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Meet Yaodong

Thanks a lot, my webheads friends! I will make every possible use of online resources in my teaching and in helping my students to become ICT-conscious in their learning of English as a foreign language(EFL). I look forward to meeting more webheads online. Yaodong (Don)

Yaodong is a teacher in Liuzhou, China. We met him at Tapped In where he looks like this:

Yaodong features in an article that Vance has written for TESL-EJ (Electric Online Journal), Dec 2002

Yaodong has sent me an interesting site made by a new teacher at the technical university where they both work. There are lots of interesting pictures from around Liuzhou:

On Feb 20, Yaodong sent this good news:


Today I found what I need for joining the upcoming TCC conference 2003 as a student. I hope i am not late for registration.

Starting from this year, my online teaching has turned over a new page since our college has finally arranged for me to have a computer lab with 60 computers hooked up to the Internet, with broadband access. I began my first real online, f2f session of EFL lecture this Tuesday and the course will last till June. To begin with, I introduced to my students in the second year of their college study the usefulness of email exchanges between EFL students and students who are native speakers. And they seemed excited at the thought they would write to someone in a country that they had never dreamed about,which may lead to penpal exchanges. Later on,I will show them how to use Yahoo/MSN messengers or paltalk for real-time communications or even try netmeetinng. To those advanced students, MOOring such as Tappedin,SchMOOze,Du MOO, will be a possibility in the near future.

Vance, my work online has been supported from friends/colleague worldwide,especially from you. I really appreciate your kindness and friendship.

Thank you so very much.

Hello, there! Fancy meeting you online today. I am Chen Yaodong from China (or Yaodong Chen as my western friends call me, or simply, Don ). Currently I am a teacher of English in an Engineering College in Liuzhou, P. R. China. Liuzhou is south of Guilin,which you might know something about.

To know something about the city where I work and live, log on to

I got involved in online teaching/learning English in 1999 when I was a visitor in Nijmegen University, Holland, where I spent much of my time MOOing. At present, I have students who are both English majors and non-English majors, most of whom are eager to exchange emails with students from other countries in order to improve their English.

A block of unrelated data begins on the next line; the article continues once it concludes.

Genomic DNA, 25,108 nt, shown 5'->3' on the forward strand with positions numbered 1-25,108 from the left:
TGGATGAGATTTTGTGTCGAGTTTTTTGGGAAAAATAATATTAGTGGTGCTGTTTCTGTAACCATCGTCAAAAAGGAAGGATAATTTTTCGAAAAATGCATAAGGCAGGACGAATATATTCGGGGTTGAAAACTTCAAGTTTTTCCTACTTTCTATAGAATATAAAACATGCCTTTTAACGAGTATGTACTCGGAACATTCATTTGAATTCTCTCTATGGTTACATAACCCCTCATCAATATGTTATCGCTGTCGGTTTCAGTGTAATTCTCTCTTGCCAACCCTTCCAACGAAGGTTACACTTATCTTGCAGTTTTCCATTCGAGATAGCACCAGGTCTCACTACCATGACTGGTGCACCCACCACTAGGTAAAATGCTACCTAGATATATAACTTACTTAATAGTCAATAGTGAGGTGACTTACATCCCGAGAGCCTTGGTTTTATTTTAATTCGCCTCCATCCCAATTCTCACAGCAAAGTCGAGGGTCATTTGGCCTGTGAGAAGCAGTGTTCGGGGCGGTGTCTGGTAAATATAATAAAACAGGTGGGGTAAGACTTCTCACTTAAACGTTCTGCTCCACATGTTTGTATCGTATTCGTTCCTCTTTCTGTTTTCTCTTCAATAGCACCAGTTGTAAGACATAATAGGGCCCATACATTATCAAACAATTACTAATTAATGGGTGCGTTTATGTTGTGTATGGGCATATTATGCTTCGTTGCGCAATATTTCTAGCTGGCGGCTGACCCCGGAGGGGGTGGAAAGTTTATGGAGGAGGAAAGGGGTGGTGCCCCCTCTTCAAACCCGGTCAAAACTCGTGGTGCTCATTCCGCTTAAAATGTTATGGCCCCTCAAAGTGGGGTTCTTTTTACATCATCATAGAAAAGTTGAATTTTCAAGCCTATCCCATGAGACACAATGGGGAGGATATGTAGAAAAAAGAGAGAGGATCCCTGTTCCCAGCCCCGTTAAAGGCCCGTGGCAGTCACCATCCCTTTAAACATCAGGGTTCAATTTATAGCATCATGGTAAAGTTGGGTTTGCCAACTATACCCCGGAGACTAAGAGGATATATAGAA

Contact me if your students are interested in Chinese culture. My ICQ number is 95360328 and my Yahoo ID is jjcyd.

Thank you for your attention. I look forward to meeting you online. My students wish to meet students of your country. ^o^

You can see pictures of Yaodong and his students here.

I'll move this to a separate page soon, but for now ...

This is what I wrote about TEFL in China. To understand my students better, it is better to get to get the TEFL situation in the Chinese context.


The Problems of English Teaching/Learning in China

It is not rare to hear teachers complain: "I can only teach English for the sake of teaching. If I am bombarded with more explanations on language and cultural differences, I may be at a loss."

By Yaodong, a BeBeyond Member June 1, 2001

Reading "Sorry, My Poor English" by Simple, I coud not help recalling my two friends who I met in Holland in 1999. They both were postdocs and were working in Holland. Their spoken English was poor and they were, therefore, often in trouble. One of them lost his job because of his inability of communication. His boss had grown tired of having to write down everything he said. My friend then told me: "You are a teacher. It is your job to help your students with their spoken English. How I wish my teachers had done a better job when I was a student!" The embarrassment of my friend made me think a lot.

Traditionally, Chinese students tend to consider their teachers the main source of learning, which, to a great extent, results from the philosophical foundation for education in China laid by Confucius, one of the greatest thinkers in ancient China. Even today, no one can deny his unparalleled contribution to Chinese education. Many of his wise sayings and maxims still govern the behaviour of learners in China. Take TEFL (Teaching English as Foreign Language) for example, students are still accustomed to speech dominated education by a teacher-centred, book-centred, grammar-translation method and an emphasis on rote memory. There is little student initiative and, if any at all, little student-student interaction.